Chart showing projected rise in demand for air conditioning

    Cooling down is catching on. As incomes rise and populations grow, especially in the world’s hotter regions, the use of air conditioners is becoming increasingly common. In fact, the use of air conditioners and electric fans already accounts for about a fifth of the total electricity in buildings around the world – or 10% of all global electricity consumption.

    Over the next three decades, the use of ACs is set to soar, becoming one of the top drivers of global electricity demand. A new analysis by the International Energy Agency shows how new standards can help the world avoid facing such a “cold crunch” by helping improve efficiency while also staying cool.

    Source: The Future of Cooling | IEA

    Money does not solve disasters like this

    The Burning Man Festival started in 1986 as a small event on a beach. It was originally an event for hippies, bohemians, and those who lived outside of mainstream culture. It’s an art event.

    As with most things like this, it became cool, and so people with money started going. Now, less than 40 years later, it’s dominated by the Silicon Valley elite, celebrities, and grifters.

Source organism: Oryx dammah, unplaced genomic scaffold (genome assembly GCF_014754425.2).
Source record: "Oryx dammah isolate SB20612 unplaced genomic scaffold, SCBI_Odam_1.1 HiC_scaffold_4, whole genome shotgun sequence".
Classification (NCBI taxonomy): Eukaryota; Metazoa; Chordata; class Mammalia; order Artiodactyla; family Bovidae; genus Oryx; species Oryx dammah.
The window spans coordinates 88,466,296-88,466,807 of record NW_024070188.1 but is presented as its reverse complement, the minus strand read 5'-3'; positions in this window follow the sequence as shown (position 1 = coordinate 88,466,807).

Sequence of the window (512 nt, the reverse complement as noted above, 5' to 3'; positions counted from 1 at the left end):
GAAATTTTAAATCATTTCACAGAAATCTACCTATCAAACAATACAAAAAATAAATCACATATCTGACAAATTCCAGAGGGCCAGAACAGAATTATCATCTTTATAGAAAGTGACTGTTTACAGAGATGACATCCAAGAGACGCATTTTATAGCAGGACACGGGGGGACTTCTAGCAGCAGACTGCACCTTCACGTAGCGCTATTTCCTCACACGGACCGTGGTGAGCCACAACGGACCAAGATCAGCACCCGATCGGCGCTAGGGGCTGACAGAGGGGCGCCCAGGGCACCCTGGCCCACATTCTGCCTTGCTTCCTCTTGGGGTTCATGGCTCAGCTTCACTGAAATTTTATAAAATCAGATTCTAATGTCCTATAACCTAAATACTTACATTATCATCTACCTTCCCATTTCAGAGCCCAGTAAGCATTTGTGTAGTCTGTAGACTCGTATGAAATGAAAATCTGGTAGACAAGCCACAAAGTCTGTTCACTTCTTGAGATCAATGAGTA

While one person has died this year due to extreme weather events, which is a tragedy, I can’t help but feel some schadenfreude at rich people being stuck in a situation they can’t buy their way out of.

    Tens of thousands of “burners” at the Burning Man festival have been told to stay in the camps, conserve food and water and are being blocked from leaving Nevada’s Black Rock desert after a slow-moving rainstorm turned the event into a mud bath.


    As of noon Saturday, Nevada’s Bureau of Land Management declared the entrance to Burning Man shut down for good. “Rain over the last 24 hours has created a situation that required a full stop of vehicle movement on the playa. More rain is expected over the next few days and conditions are not expected to improve enough to allow vehicles to enter the playa,” read a BLM statement.


    The festival this year was already taking place under unusual circumstances with the desert floor flooded by the remnants of Hurricane Hilary as the event was being set up.

    Tara Saylor, an attendee from Ojai, California, faced the threat of the hurricane as well as a 5.1-magnitude earthquake that shook her city before she left, reported the Los Angeles Times. Saylor told the newspaper she’s seen the founders of two different companies at Burning Man this year, but added, “it doesn’t matter how much money you have, nobody can do anything about it. There’s no planes, there’s no buses.”